As I was going through the list of surveys on ARSA this morning, I noticed that there was a station in Milwaukee called WFOX. They gave up their call letters in 1967 in favor of WNOV, targeting mostly an African American audience. The WFOX call letters were picked up in 1972 by an Atlanta-based company (AMFM), which ran it on 97.1 FM first as a Top 40 station, then as an oldies station from 1989 to 2003, when it called itself “Fox 97.” The reason I mention all of that is because, while cleaning up my office, I found this keychain from the station:
WFOX became WSRV (97.1 The River) in 2006 after a few years as a hip-hop station. The call letters went to a station in Southport, Connecticut which calls itself “95.9 FM The Fox.” Both the current WFOX and the previous WFOX are broadcasting a classic rock format.
None of the preceding has anything to do with what we’re going to talk about today. I just thought it was interesting.
Anyway, in 1958 WFOX was on the air in Milwaukee at 860 AM, broadcasting Top 40 music. Here, then, is their Top 10 from March 1 of that year.
- The Royal Teens, “Short Shorts” A song written in part by 15-year-old Bob Gaudio, who became a member of The Four Seasons. This went to #3 nationally.
- Jimmie Rodgers, “Oh-Oh I’m Falling In Love Again” This was Jimmie’s third Top 10 record after “Honeycomb” and “Kisses Sweeter Than Wine.” It reached #7 nationally, #5 on the Country chart.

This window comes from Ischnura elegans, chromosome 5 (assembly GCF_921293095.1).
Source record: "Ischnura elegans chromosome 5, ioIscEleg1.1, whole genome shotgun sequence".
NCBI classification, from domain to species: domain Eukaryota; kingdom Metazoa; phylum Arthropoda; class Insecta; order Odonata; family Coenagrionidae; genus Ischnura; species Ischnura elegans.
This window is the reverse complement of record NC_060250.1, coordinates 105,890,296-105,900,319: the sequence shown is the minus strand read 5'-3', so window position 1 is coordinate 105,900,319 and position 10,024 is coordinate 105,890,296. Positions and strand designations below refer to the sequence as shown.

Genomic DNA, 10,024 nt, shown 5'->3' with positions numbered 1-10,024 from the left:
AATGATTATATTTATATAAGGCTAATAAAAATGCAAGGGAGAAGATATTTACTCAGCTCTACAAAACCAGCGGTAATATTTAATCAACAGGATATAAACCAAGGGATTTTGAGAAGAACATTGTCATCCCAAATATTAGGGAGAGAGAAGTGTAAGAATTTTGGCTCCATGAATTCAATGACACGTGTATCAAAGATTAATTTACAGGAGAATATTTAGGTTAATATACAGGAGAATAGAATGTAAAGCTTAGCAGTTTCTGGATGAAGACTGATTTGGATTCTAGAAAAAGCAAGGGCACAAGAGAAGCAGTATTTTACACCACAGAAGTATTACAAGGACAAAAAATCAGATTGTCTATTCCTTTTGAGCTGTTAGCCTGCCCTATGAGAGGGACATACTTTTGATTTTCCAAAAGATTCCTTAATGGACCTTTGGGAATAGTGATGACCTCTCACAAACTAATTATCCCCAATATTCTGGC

- The Champs, “Tequila” A #1 hit for The Champs, who at one time called Jim Seals and Dash Crofts members.
- Elvis Presley, “Don’t” Elvis and his backup singers, The Jordanaires, took this to #1 on the Hot 100, #2 on the Country chart, and #4 on the R&B chart. Surprisingly, it doesn’t get a whole lot of play on oldies stations; I don’t think I ever heard this before today.
- Pat Boone, “A Wonderful Time Up There” Reached #4 on the Hot 100. Not bad for what might be considered a spiritual.
- The Silhouettes, “Get A Job” Listen to this and you know where the oldies band Sha Na Na got its name. This went to #1 on the Hot 100 and the R&B chart for them, their only chart single.
- Frankie Avalon, “Dede Dinah” Frankie’s first real hit, which went to #7 nationally (Cash Box had it at #11).
- The Crescendos, “Oh Julie” My friend Craig over at PopBopRockTilUDrop just published a post the other day about this song and the woman singing in the background, Janice Green.Another one-hit wonder, the band split in 1959 and, even though they all lived within 15 miles of each other, never got back together for a concert for over 30 years.
- The Four Preps, “26 Miles (Santa Catalina)” This might be one of the first songs to use the metric system. Went to #2 nationally.
- Perry Como, “Catch A Falling Star” Perry had a lot of hits that could have been certified Gold if he had taken the time to have them certified, but being the humble guy he was, he didn’t want to make a big thing of it. This reached #2 officially, even though it was probably a #1 hit in one or two of the three categories (record sales, disc-jockey surveys, and jukebox plays) that Billboard used to determine the Hot 100.
And that’s The Friday 5×2 for March 1, 2019.